Naturopaths ‘not tied to science’, argues lawyer in BC hearing on fecal transplants for autism

The attorney for a Fraser Valley naturopath facing research for his company that sells fecal microbiota transplants to families of autistic children argued in a BC court on Tuesday that his client is under no obligation to follow scientific evidence.

Naturopath Jason Klop filed a petition in the BC Supreme Court for a judge to order the College of Naturopathic Physicians to end its investigation into his company and lift its ban on manufacturing, advertising and selling pills and enemas made from human feces. lift.

In explaining the ban, the college said Klop may be involved in behavior befitting a naturopath, but attorney Jason Gratl argued that this is difficult to prove in a field with somewhat blurred boundaries and relatively few constraints.

“What does it take for a naturopath to do something inappropriate in an area so broad and open to interpretation?” he asked the court, arguing that only substantial harm to patients at the bar would satisfy.

Gratl suggested that a lack of scientific evidence for the use of fecal microbiota transplants (FMT) to treat autism is not necessarily relevant in this case.

“In certain ways naturopaths can rely on science, but they are not tied to science,” Gratl said.

He explained that naturopathic practices may instead be based on anecdotes or historical knowledge, later pointing out that the field includes homeopathy, “which some say involves magical thinking.” [and is] certainly non-scientific at its core.”

Treatment not approved for autism in Canada

as CBC first reported in January 2020Klop has charged parents about $15,000 for autistic children as young as two years old to have FMT, primarily at a clinic in Mexico’s oceanfront town of Rosarito.

FMT treatments involve taking bacteria and other microbes from a healthy person’s poop and transferring them to a patient anally or orally, with the goal of restoring a normal environment in the gut.

At present, FMT is only approved in Canada and the US for the treatment of relapsed C. difficile infection that has not responded to other therapies, but research is underway on a wide variety of other potential uses.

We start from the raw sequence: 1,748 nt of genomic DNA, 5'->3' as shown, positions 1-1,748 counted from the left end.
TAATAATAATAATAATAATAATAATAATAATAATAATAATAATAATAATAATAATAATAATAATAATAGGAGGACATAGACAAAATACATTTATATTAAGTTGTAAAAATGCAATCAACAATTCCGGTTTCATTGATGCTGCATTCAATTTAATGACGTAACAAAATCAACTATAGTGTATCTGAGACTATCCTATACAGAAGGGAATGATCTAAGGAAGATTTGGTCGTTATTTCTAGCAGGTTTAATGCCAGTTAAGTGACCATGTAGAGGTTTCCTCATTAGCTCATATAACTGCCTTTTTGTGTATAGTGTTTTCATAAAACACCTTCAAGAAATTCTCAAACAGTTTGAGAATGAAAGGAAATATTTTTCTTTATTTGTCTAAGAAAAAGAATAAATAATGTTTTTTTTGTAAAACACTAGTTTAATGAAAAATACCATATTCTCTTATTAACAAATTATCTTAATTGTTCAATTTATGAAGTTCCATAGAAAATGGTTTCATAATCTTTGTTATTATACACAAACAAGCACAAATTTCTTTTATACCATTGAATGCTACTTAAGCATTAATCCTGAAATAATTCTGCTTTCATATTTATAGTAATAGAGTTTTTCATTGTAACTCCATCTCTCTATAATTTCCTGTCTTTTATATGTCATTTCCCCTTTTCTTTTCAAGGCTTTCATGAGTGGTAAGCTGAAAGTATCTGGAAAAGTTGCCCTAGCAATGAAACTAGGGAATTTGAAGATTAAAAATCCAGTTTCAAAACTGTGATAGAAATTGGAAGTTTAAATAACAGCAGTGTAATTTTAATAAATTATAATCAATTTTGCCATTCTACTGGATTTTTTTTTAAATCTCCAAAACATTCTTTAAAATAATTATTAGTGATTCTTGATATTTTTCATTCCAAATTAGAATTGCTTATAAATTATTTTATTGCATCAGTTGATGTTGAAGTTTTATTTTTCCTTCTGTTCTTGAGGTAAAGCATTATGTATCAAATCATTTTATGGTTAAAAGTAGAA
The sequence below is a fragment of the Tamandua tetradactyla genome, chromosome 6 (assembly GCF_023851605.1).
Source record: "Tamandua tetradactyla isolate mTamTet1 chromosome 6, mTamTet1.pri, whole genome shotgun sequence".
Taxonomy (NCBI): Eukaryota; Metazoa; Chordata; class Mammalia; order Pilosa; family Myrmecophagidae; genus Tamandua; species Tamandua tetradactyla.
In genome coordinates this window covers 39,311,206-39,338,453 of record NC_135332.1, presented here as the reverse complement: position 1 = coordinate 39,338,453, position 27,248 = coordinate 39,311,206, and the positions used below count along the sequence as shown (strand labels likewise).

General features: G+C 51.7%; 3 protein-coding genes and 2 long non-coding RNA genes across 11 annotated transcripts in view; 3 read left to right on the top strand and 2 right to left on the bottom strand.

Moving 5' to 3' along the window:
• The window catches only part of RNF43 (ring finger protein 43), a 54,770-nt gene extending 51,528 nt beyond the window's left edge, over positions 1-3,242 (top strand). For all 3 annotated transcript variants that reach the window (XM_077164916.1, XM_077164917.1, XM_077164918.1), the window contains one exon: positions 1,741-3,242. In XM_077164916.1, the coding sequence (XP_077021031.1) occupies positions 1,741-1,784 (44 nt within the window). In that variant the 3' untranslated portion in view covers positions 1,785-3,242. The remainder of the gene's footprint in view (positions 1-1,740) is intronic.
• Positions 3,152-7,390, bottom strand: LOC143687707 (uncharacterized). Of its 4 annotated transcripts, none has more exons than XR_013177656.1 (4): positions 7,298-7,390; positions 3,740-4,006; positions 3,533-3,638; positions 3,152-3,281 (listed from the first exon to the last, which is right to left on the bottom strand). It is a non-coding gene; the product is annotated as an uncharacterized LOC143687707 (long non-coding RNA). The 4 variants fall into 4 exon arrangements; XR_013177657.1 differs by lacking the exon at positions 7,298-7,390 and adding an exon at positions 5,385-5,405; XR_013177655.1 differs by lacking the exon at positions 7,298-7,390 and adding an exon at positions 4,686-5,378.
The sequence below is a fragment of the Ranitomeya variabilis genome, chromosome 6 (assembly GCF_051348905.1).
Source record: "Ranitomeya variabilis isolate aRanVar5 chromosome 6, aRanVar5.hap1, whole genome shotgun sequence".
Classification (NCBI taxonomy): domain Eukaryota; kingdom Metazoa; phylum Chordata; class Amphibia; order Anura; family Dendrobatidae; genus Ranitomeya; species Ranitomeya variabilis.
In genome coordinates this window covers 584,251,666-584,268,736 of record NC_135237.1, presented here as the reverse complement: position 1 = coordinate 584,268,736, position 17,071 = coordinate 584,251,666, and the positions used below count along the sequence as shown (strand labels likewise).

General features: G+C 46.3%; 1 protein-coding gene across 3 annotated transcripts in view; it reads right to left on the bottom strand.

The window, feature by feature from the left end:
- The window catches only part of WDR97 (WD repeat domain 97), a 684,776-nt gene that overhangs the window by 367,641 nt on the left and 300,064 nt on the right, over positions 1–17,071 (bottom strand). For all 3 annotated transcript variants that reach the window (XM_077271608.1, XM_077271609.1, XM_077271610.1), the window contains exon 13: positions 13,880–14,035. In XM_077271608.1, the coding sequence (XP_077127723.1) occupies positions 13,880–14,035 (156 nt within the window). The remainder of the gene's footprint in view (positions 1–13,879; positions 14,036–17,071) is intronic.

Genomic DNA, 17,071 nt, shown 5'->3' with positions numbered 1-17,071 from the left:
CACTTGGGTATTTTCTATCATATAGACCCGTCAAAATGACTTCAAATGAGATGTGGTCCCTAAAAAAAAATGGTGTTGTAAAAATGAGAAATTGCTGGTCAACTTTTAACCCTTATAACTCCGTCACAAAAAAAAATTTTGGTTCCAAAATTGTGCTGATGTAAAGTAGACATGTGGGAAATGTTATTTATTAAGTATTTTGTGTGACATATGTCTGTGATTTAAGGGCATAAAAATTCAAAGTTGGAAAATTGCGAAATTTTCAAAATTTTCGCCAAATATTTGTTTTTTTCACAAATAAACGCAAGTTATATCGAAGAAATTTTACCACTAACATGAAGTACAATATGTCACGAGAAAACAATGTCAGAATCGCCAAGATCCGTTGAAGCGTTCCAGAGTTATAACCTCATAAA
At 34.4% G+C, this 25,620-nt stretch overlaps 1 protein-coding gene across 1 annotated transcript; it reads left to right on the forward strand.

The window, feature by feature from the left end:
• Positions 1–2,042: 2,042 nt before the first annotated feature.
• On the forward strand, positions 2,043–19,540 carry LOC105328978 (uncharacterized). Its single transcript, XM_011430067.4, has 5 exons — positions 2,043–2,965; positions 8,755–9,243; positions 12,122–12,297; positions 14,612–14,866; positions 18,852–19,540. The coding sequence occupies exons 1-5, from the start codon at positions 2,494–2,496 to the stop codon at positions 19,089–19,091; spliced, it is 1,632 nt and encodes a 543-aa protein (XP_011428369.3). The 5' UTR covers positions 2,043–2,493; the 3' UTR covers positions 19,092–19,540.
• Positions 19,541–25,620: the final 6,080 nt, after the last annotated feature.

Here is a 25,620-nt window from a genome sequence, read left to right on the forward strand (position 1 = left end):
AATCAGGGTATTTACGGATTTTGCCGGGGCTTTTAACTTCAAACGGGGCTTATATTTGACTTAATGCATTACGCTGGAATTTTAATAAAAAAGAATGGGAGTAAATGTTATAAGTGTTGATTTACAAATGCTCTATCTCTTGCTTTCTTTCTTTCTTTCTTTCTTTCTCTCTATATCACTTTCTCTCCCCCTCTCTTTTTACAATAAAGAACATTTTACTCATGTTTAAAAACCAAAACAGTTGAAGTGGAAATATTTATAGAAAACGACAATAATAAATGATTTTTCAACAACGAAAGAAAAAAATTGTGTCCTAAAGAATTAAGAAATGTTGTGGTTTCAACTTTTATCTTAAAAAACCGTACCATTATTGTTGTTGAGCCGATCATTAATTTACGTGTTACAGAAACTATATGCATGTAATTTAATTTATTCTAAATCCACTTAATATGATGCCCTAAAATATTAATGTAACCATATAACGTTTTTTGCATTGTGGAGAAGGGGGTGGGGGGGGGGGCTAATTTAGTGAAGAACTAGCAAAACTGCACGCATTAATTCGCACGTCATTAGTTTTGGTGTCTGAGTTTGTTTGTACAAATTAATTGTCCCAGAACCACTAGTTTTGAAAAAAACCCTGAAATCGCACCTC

An illustration shows how fecal microbiota grafts are produced. (Vancouver Island Health Authority)

Doctors and scientists have warned that at this point any other use of this emerging therapy is experimental and carries a serious risk of infection, while autistic advocates consider Klop’s procedure a unproven treatment that endangers vulnerable children

Last August, the college announced it would take “extraordinary measures” to protect the public, by prohibiting Klop from manufacturing or selling FMT products while investigating his company, Novel Biome.

The order came in response to a complaint in April 2021 from a former employee of Klop’s lab, who alleged that he produced FMT products in a basement apartment in Abbotsford using his cousins’ feces, without any quality control or proper screening.

Complaint called ‘baseless and outrageous’

After describing the case as a “tragedy” in his opening address on Tuesday, Gratl described the allegations in the April 2021 complaint as “completely baseless and outrageous”.

He spent much of the day’s hearing refuting them and arguing that they do not meet the legal bar for extraordinary action.

While acknowledging that Klop’s three cousins ​​were the company’s sole donors at the time of the complaint and clarified that the lab was on the ground floor of the building where the boys lived, Gratl said Klop has submitted evidence of his quality assurance processes and standard operating procedures.

Gratl also said the cousins ​​had their blood and stools tested every three months, which he described as the standard for FMT. The court heard Klop dropped off saying he was confident in the quality of their feces because “they’re my cousins ​​so I know their lifestyle.”

The original complaint had also alleged that Klop’s lab manager had no scientific qualifications. Gratl said the lab manager actually wrote the complaint under a pseudonym, and contrary to her claims, she has 20 years of experience in the field.

He described her as a disgruntled employee who was upset about her position in the company.

Gratl also argued that the college made several legal errors in its actions against Klop, including accusing him of improper conduct for violating non-binding Health Canada guidelines on FMT.

He suggested that the college is pursuing restrictions and investigations regarding Klop because of a prudishness about poop rather than any valid patient safety concern.

“I’ve asked my kids, ‘Why do you think stools are funny?’ They can’t stop laughing to answer,” Gratl said.

Lawyers from the college have yet to present their arguments.

However, court records show that the lab manager’s complaint is not the only source of concern for the college when it comes to Klop’s cases.

The investigation process actually began two years earlier, in 2019, when the college appointed inspectors at the private investigative firm Paladin Risk Solutions to investigate allegations that he engaged in improper business relationships and violating federal drug policy.

The hearing of Klop’s petitions to the court will continue on Wednesday.

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